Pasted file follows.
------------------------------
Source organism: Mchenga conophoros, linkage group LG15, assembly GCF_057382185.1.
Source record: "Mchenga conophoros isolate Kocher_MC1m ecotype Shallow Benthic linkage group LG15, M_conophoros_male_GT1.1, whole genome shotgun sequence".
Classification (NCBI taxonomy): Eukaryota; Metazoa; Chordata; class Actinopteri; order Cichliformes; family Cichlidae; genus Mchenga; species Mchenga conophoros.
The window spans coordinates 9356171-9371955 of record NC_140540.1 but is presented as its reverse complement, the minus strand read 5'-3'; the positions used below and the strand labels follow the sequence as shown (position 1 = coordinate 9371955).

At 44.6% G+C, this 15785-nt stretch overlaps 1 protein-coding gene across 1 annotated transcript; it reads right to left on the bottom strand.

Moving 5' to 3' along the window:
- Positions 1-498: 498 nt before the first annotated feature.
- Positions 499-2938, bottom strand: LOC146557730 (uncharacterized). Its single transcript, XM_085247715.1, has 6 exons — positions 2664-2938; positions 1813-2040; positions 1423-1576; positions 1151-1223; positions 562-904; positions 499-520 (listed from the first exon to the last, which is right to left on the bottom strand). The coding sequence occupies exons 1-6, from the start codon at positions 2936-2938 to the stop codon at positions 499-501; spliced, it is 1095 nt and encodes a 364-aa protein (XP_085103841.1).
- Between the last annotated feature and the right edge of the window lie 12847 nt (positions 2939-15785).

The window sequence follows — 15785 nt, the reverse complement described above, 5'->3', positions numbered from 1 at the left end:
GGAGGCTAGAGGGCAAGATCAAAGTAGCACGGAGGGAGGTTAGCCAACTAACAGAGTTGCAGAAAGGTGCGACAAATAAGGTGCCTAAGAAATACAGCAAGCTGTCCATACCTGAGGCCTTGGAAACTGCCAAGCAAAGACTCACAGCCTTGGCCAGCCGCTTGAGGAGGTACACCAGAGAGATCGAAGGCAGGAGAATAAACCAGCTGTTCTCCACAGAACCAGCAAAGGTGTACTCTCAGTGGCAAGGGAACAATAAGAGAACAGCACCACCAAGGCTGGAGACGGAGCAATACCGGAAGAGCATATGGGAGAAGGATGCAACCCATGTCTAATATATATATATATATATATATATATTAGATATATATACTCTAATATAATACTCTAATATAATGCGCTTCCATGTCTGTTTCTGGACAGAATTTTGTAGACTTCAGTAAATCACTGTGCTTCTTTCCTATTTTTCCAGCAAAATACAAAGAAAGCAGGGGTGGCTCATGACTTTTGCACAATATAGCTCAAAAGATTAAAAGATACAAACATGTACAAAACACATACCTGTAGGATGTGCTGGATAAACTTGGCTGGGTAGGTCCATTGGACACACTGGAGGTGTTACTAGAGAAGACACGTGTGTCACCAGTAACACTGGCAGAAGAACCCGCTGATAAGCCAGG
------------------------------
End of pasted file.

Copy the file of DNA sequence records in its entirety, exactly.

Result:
Source organism: Mchenga conophoros, linkage group LG15, assembly GCF_057382185.1.
Source record: "Mchenga conophoros isolate Kocher_MC1m ecotype Shallow Benthic linkage group LG15, M_conophoros_male_GT1.1, whole genome shotgun sequence".
Classification (NCBI taxonomy): Eukaryota; Metazoa; Chordata; class Actinopteri; order Cichliformes; family Cichlidae; genus Mchenga; species Mchenga conophoros.
The window spans coordinates 9356171-9371955 of record NC_140540.1 but is presented as its reverse complement, the minus strand read 5'-3'; the positions used below and the strand labels follow the sequence as shown (position 1 = coordinate 9371955).

At 44.6% G+C, this 15785-nt stretch overlaps 1 protein-coding gene across 1 annotated transcript; it reads right to left on the bottom strand.

Moving 5' to 3' along the window:
- Positions 1-498: 498 nt before the first annotated feature.
- Positions 499-2938, bottom strand: LOC146557730 (uncharacterized). Its single transcript, XM_085247715.1, has 6 exons — positions 2664-2938; positions 1813-2040; positions 1423-1576; positions 1151-1223; positions 562-904; positions 499-520 (listed from the first exon to the last, which is right to left on the bottom strand). The coding sequence occupies exons 1-6, from the start codon at positions 2936-2938 to the stop codon at positions 499-501; spliced, it is 1095 nt and encodes a 364-aa protein (XP_085103841.1).
- Between the last annotated feature and the right edge of the window lie 12847 nt (positions 2939-15785).

The window sequence follows — 15785 nt, the reverse complement described above, 5'->3', positions numbered from 1 at the left end:
GGAGGCTAGAGGGCAAGATCAAAGTAGCACGGAGGGAGGTTAGCCAACTAACAGAGTTGCAGAAAGGTGCGACAAATAAGGTGCCTAAGAAATACAGCAAGCTGTCCATACCTGAGGCCTTGGAAACTGCCAAGCAAAGACTCACAGCCTTGGCCAGCCGCTTGAGGAGGTACACCAGAGAGATCGAAGGCAGGAGAATAAACCAGCTGTTCTCCACAGAACCAGCAAAGGTGTACTCTCAGTGGCAAGGGAACAATAAGAGAACAGCACCACCAAGGCTGGAGACGGAGCAATACCGGAAGAGCATATGGGAGAAGGATGCAACCCATGTCTAATATATATATATATATATATATATATTAGATATATATACTCTAATATAATACTCTAATATAATGCGCTTCCATGTCTGTTTCTGGACAGAATTTTGTAGACTTCAGTAAATCACTGTGCTTCTTTCCTATTTTTCCAGCAAAATACAAAGAAAGCAGGGGTGGCTCATGACTTTTGCACAATATAGCTCAAAAGATTAAAAGATACAAACATGTACAAAACACATACCTGTAGGATGTGCTGGATAAACTTGGCTGGGTAGGTCCATTGGACACACTGGAGGTGTTACTAGAGAAGACACGTGTGTCACCAGTAACACTGGCAGAAGAACCCGCTGATAAGCCAGG